How else can one explain the current loyalty of millions of voters to a man with the intellectual capacity of a prairie ball?
I once stood for parliament in South Australia as the Labor (Democrat) candidate in the safest conservative seat (District) in the State (Bragg - named after the Physicists).
At the time of the election (1993), the State-owned Bank had just collapsed under the Governance of the Labor party. The party vote had never been so low.
There was an 11+ swing against Labor, but I still secured 21.3% of the 92.7% turnout.
State-wide, the result was 30.37% of the primary vote to Labor
So this is where I get the data.


There is more - it's all available on Wikipedia.
The absolute rock bottom vote for each major party is about 30-40% - no matter the election.


A Kinsey report may be a good idea since, in the end, we all get...


There is the additional problem of systemic impediments to voting in the USA - such as polling day being on a Tuesday and the lack of an independent Federal voting commission to ensure lunatics can't prevent the citizens from being enfranchised.
non est deus ex machina; även maskiner behöver lite kärlek, J'ai toujours misé sur l'étrange gentillesse des robots.
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#18529 User is online   awm 

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Posted 2021-July-16, 01:48

While in principle I could see voting for a moderate Republican if the Democrats nominated someone with serious corruption issues, in practice this has never come up for me and the most I’ve strayed from a straight Democratic ticket is to decline to vote in a few races where I really disliked the candidate.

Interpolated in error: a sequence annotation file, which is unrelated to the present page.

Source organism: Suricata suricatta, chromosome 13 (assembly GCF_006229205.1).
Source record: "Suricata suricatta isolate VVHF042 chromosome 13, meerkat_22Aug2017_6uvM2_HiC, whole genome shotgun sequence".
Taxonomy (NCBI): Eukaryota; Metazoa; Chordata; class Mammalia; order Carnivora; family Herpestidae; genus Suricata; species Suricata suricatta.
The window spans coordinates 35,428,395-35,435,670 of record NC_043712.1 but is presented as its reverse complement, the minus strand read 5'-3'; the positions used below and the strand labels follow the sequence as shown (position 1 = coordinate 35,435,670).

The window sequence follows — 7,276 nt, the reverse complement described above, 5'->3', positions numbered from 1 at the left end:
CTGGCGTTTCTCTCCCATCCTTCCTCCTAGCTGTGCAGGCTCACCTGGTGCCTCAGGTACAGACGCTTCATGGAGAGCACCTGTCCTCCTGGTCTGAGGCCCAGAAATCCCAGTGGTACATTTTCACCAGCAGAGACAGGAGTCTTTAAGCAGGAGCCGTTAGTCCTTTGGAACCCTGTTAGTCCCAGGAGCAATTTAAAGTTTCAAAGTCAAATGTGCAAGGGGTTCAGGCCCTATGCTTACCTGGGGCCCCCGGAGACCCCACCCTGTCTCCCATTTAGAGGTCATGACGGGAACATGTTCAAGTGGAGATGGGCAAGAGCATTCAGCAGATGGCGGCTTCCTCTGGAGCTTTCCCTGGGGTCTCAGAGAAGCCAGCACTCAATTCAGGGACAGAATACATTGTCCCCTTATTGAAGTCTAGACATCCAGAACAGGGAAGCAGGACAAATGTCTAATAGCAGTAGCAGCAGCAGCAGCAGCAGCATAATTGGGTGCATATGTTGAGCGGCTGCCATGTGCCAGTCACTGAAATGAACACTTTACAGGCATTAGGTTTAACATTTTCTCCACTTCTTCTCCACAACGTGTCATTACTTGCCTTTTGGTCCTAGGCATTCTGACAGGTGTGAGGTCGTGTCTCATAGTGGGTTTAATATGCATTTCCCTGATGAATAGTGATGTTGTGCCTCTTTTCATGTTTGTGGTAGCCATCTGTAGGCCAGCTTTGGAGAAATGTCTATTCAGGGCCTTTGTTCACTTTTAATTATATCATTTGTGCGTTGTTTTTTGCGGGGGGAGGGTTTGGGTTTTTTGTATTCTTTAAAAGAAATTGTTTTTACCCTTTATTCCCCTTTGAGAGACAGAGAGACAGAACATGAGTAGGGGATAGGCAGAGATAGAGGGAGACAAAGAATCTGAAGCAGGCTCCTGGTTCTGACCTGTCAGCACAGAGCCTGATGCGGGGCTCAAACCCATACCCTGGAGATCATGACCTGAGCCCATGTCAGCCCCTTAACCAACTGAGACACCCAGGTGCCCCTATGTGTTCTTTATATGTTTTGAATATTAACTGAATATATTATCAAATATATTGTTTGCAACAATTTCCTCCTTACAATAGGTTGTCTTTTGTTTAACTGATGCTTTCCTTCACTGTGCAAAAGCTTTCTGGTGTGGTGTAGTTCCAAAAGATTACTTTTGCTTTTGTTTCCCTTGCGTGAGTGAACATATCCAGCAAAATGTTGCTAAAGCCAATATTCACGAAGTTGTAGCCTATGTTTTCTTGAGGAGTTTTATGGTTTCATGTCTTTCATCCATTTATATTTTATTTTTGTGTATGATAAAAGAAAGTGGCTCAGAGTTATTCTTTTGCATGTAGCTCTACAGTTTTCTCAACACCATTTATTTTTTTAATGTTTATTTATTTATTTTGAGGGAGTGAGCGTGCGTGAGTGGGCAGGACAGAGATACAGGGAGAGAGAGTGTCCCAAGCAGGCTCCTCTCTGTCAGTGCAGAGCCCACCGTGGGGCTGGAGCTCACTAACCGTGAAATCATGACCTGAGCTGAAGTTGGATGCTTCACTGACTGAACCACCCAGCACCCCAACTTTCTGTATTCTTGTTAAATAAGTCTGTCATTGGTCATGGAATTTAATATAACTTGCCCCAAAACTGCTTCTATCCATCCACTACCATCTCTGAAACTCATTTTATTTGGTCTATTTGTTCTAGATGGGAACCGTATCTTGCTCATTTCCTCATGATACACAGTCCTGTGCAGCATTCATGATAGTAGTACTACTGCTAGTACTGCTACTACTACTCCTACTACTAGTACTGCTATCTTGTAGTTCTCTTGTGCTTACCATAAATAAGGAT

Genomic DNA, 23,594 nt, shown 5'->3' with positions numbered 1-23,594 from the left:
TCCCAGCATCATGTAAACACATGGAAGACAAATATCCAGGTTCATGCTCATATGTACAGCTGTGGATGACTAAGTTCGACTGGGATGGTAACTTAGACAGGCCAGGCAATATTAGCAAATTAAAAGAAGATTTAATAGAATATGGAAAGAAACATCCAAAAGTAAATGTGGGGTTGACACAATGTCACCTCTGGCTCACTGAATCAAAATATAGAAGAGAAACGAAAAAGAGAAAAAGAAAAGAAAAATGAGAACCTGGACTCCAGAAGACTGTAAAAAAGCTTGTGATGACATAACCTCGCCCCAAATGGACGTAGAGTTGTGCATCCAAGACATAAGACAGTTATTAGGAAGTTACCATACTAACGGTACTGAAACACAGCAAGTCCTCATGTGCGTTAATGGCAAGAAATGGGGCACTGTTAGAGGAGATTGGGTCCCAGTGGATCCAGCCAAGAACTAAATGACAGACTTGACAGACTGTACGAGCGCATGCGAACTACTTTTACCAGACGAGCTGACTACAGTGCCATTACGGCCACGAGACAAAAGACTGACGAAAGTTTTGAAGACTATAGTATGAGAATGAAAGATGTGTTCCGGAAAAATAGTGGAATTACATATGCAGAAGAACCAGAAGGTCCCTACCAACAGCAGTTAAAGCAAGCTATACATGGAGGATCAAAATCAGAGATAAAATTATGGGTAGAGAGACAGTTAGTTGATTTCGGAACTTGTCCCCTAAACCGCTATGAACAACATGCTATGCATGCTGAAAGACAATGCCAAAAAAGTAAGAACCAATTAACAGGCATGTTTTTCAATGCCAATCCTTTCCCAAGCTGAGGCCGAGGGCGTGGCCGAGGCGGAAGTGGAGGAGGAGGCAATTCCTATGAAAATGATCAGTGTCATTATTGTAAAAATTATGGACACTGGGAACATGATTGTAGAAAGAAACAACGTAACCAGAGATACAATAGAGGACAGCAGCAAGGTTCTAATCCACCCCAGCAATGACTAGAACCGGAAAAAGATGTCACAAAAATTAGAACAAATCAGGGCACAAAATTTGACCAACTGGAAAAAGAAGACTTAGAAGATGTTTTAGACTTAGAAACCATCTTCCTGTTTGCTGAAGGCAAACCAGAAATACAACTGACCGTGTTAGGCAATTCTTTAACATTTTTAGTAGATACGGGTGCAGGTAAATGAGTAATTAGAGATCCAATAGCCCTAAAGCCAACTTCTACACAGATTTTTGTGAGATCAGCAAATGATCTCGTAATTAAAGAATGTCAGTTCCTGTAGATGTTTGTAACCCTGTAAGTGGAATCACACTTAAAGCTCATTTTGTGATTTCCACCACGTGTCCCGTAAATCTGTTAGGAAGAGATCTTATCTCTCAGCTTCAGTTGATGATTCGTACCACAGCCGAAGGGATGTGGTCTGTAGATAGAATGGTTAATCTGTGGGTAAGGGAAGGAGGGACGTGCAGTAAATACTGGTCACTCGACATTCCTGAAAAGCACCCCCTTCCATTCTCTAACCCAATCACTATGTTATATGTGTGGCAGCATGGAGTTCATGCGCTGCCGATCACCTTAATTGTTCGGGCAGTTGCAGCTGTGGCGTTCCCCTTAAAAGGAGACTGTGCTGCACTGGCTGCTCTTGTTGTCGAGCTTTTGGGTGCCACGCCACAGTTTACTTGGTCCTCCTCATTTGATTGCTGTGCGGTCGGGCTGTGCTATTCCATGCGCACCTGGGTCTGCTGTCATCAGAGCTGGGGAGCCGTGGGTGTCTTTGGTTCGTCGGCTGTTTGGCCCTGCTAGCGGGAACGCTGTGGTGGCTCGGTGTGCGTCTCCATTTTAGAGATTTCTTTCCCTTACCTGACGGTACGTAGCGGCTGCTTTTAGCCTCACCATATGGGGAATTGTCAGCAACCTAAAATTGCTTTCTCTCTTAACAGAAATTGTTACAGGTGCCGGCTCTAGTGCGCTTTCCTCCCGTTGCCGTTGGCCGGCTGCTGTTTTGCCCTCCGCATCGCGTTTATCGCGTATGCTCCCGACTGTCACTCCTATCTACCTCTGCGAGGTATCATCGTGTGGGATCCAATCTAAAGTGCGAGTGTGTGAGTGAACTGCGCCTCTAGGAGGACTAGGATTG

So I guess I’m one of these people who always votes the same way! To be honest, the modem parties are a pretty clear sorting (not like 30+ years ago where there was often little daylight between the most liberal Republican and the most conservative Democrat) so people voting on policy basis will often be straight ticket voters.

The people who don’t vote are often very disconnected from the race and from national issues and just inducing them to vote might not make anything better.
Adam W. Meyerson
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#18530 User is offline   pilowsky 

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Posted 2021-July-16, 02:13

View Postawm, on 2021-July-16, 01:48, said:

The people who don't vote are often very disconnected from the race and from national issues and just inducing them to vote might not make anything better.


If everyone doesn't have a say the risk that loonies will take over is very high.
Anyone with any experience of student politics knows what I mean.
The importance of having all voices heard is that it brings moderation into the body politic.
Apart from disinterest, there are many reasons that people don't vote.
In Australia, there is normally a bit of queue but we don't have to wait more than 20-30 minutes tops.
The images of people waiting for hours at polling stations in the USA is anti-democratic.
The stuff that 3rd world dictatorships are made of.
non est deus ex machina; även maskiner behöver lite kärlek, J'ai toujours misé sur l'étrange gentillesse des robots.
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#18531 User is offline   y66 

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Posted 2021-July-16, 05:13

Trump’s ‘Team Kraken’ gets a smackin' by Michelle Cottle at NYT:

Quote

Monday’s virtual proceedings did not bode well for Team Kraken. U.S. District Court Judge Linda Parker expressed skepticism bordering on dismay about some of the evidence and experts from the original case. “I don’t think I’ve ever seen an affidavit that has made so many leaps,” she marveled at one point. “How could any of you as officers of the court present this affidavit?”